Abhijit Bhattacharyya | If the war in Ukraine continues, no return to the status quo

We can only hope the present doesn’t imitate the past to make the future darker, darker and dirtier

If the Moscow-Kyiv conflict continues, with no likely ceasefire in the foreseeable future, a dramatic shift in the conflict zone is inevitable as it winds down. So forget about any status quo ante.

This war follows the typical European pattern of chauvinist belligerents. Prolonged haggling and bickering after the bloodshed can be expected, and grumbling over lingering disputes, as seen in pockets of Europe. Today’s bloodbath is the legacy of myriad conflicts dating back centuries.

It also sparked speculation about the potential shape and size of a post-war Ukraine. Who will get what? Which nation, which may not be directly part of the conflict currently, could be a surprise beneficiary?

Worrying signs are crystallizing. Even at the best of times, Europe has rarely known peace for long. A portion of the continent has always simmered and bubbled with discontent or disillusionment since the mid-18th century due to the continent’s development and decadence, and growth on the shoulders of imperial profits at the cost of territorial loss of the least units. poorer and landlocked.

We can only hope that the present doesn’t imitate the past to make the future murkier, darker and dirtier. Nationalism on land has generally been Europe’s biggest headache. Turn the clock back a century and see the chaotic “nationalism” created for Europe’s rise and fall. Falling birth rates and rising deaths have made a prosperous generation wary of physical battles on their own soil. It transformed the nature of nationalism from physical combat to money, trade and profit.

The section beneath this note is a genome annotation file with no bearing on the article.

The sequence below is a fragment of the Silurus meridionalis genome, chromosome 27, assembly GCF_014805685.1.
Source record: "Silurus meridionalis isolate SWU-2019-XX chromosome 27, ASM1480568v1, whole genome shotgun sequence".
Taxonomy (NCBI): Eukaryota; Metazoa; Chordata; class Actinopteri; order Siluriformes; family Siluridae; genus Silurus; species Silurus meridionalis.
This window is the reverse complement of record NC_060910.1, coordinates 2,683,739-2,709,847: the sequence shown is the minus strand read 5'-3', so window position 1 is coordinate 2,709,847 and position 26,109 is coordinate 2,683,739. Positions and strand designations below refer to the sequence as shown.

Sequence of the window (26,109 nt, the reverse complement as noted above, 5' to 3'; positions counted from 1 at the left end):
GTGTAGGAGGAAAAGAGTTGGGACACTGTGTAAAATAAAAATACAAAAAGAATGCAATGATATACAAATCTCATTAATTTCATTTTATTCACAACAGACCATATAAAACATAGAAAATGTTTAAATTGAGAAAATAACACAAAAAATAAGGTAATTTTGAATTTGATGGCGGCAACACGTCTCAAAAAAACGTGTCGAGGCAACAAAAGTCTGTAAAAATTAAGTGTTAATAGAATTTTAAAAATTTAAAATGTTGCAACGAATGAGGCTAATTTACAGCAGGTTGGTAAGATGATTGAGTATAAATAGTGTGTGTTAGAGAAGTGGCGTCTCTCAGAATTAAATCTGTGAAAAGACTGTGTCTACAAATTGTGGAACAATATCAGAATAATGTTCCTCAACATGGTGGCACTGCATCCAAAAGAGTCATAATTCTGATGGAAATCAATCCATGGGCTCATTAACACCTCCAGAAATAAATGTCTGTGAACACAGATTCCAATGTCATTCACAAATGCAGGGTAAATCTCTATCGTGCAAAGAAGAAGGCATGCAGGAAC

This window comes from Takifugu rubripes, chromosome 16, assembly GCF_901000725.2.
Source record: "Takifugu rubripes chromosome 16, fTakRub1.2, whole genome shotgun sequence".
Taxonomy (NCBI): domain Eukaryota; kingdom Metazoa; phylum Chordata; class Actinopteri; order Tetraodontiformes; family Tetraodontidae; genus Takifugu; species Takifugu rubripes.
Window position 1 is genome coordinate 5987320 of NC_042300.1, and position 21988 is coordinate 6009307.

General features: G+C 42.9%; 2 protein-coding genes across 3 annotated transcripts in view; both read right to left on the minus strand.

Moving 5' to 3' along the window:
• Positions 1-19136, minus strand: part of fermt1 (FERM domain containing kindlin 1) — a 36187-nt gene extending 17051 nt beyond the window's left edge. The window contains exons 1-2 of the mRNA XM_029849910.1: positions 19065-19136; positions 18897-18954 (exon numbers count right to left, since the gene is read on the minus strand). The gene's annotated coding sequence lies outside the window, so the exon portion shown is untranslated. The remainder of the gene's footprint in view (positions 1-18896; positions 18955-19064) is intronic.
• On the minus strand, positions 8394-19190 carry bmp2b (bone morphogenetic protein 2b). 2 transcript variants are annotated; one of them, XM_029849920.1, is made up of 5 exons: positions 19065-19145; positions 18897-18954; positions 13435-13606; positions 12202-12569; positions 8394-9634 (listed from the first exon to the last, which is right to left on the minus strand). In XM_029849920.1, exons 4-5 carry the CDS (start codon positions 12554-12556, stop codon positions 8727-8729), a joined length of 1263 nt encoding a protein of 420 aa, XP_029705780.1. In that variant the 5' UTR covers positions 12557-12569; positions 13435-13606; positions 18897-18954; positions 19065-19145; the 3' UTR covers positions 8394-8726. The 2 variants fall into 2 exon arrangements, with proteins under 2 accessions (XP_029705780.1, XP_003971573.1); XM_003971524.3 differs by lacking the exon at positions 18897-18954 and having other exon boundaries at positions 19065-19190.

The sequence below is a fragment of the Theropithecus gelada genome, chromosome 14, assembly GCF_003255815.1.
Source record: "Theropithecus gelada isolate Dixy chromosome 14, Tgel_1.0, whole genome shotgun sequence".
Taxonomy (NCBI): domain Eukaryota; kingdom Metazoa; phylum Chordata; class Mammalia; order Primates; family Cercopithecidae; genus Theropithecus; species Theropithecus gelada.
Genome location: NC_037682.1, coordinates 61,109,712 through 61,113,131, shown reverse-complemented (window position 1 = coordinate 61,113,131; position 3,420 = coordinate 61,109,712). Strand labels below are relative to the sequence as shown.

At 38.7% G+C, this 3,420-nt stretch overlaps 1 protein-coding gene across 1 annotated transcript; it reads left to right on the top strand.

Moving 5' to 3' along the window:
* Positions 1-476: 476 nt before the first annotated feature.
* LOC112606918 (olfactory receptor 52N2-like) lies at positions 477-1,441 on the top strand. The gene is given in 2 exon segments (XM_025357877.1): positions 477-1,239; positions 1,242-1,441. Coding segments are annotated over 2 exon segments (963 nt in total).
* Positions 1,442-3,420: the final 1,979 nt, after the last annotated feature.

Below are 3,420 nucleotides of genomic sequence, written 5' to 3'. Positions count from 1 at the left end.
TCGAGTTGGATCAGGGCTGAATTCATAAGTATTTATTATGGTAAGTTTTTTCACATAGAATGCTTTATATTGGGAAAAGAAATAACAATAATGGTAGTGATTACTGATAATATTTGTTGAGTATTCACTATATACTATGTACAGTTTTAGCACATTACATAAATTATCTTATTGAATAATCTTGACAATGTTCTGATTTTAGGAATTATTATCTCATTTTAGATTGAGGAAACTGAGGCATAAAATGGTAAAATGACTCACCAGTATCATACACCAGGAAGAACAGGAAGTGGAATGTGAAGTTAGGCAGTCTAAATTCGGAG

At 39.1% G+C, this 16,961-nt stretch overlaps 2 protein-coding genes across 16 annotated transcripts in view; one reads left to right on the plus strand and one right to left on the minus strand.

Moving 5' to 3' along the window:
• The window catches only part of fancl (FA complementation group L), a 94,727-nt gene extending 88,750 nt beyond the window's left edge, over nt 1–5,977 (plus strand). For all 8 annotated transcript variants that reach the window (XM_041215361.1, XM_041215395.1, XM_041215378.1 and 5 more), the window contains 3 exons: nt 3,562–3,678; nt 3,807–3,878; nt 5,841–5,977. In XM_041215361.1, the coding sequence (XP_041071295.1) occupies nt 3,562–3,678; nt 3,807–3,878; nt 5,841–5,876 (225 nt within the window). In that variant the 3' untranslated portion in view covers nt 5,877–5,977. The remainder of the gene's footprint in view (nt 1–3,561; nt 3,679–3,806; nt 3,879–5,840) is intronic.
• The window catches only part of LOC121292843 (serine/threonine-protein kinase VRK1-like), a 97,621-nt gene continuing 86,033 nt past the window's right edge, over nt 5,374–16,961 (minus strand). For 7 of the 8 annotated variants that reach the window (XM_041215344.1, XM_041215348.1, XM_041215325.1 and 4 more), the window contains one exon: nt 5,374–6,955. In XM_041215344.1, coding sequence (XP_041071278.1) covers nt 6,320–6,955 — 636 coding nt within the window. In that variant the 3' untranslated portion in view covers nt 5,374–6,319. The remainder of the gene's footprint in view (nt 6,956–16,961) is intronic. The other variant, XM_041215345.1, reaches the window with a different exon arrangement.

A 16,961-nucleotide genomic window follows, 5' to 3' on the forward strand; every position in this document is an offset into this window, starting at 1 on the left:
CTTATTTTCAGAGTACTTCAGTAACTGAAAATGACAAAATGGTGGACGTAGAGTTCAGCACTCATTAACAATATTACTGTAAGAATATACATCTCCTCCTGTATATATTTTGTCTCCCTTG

When the First World War ended in 1918, the concept of “national self-determination” took center stage at the conference table. Even the Imperial powers have only paid lip service to the fancy new terminology to satisfy gullible smaller powers, lest they play spoiled sport over the possession of distant empires. Four empires (Berlin, Vienna, Istanbul, Moscow) fell under the internal weight factor of “national self-determination”. This gave rise to the new stimulus of “awakened national sentiment” to wage war and give hope of attaining sovereign autonomy for various subject peoples under European empires.

This path had been revealed earlier, during the “blood and iron” policy implemented in the middle of the 19th century during the “unification” of Italy and Germany. But instead of the machine guns of the past, the post-WW1 world has seen the birth (and rebirth) of multiple nations through map reshuffling, forcibly implemented by victorious powers.

Six new nations are created: Poland, Czechoslovakia, Estonia, Latvia, Lithuania, Finland. Six existing nation states became larger and more compact: Serbia (Yugoslavia), Romania, Greece, Italy, France and

Denmark. The four mainland European imperial powers declined. Suddenly, following the peace conference, the new map of Europe had 27 sovereign states, compared to 21 previously.

The impact of the shock of the 1914-1918 war was so great that hardly anyone strongly opposed the changes. Even the newly born USSR consented to the “secession” of Finland, Estonia, Latvia, Lithuania and Poland from the historic Russian Empire.

This political reshaping of Central and Eastern Europe on a ‘national’ basis has always been extraordinarily difficult and challenging, however, because of the large minorities living on the wrong side of the map. Russians